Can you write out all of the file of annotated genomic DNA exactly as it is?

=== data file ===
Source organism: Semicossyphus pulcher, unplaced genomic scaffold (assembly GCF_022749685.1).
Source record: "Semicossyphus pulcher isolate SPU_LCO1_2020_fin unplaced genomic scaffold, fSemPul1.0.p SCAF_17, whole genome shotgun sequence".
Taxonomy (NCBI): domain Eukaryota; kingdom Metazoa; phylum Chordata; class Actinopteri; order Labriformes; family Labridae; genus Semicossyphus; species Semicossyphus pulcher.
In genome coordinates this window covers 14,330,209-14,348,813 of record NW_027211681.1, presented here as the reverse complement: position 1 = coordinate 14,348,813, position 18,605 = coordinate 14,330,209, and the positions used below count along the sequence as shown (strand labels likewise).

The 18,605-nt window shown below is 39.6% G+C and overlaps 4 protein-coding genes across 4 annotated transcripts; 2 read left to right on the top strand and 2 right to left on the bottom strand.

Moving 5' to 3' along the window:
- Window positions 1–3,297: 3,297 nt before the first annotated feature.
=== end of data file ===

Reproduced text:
Source organism: Semicossyphus pulcher, unplaced genomic scaffold (assembly GCF_022749685.1).
Source record: "Semicossyphus pulcher isolate SPU_LCO1_2020_fin unplaced genomic scaffold, fSemPul1.0.p SCAF_17, whole genome shotgun sequence".
Taxonomy (NCBI): domain Eukaryota; kingdom Metazoa; phylum Chordata; class Actinopteri; order Labriformes; family Labridae; genus Semicossyphus; species Semicossyphus pulcher.
In genome coordinates this window covers 14,330,209-14,348,813 of record NW_027211681.1, presented here as the reverse complement: position 1 = coordinate 14,348,813, position 18,605 = coordinate 14,330,209, and the positions used below count along the sequence as shown (strand labels likewise).

The 18,605-nt window shown below is 39.6% G+C and overlaps 4 protein-coding genes across 4 annotated transcripts; 2 read left to right on the top strand and 2 right to left on the bottom strand.

Moving 5' to 3' along the window:
- Window positions 1–3,297: 3,297 nt before the first annotated feature.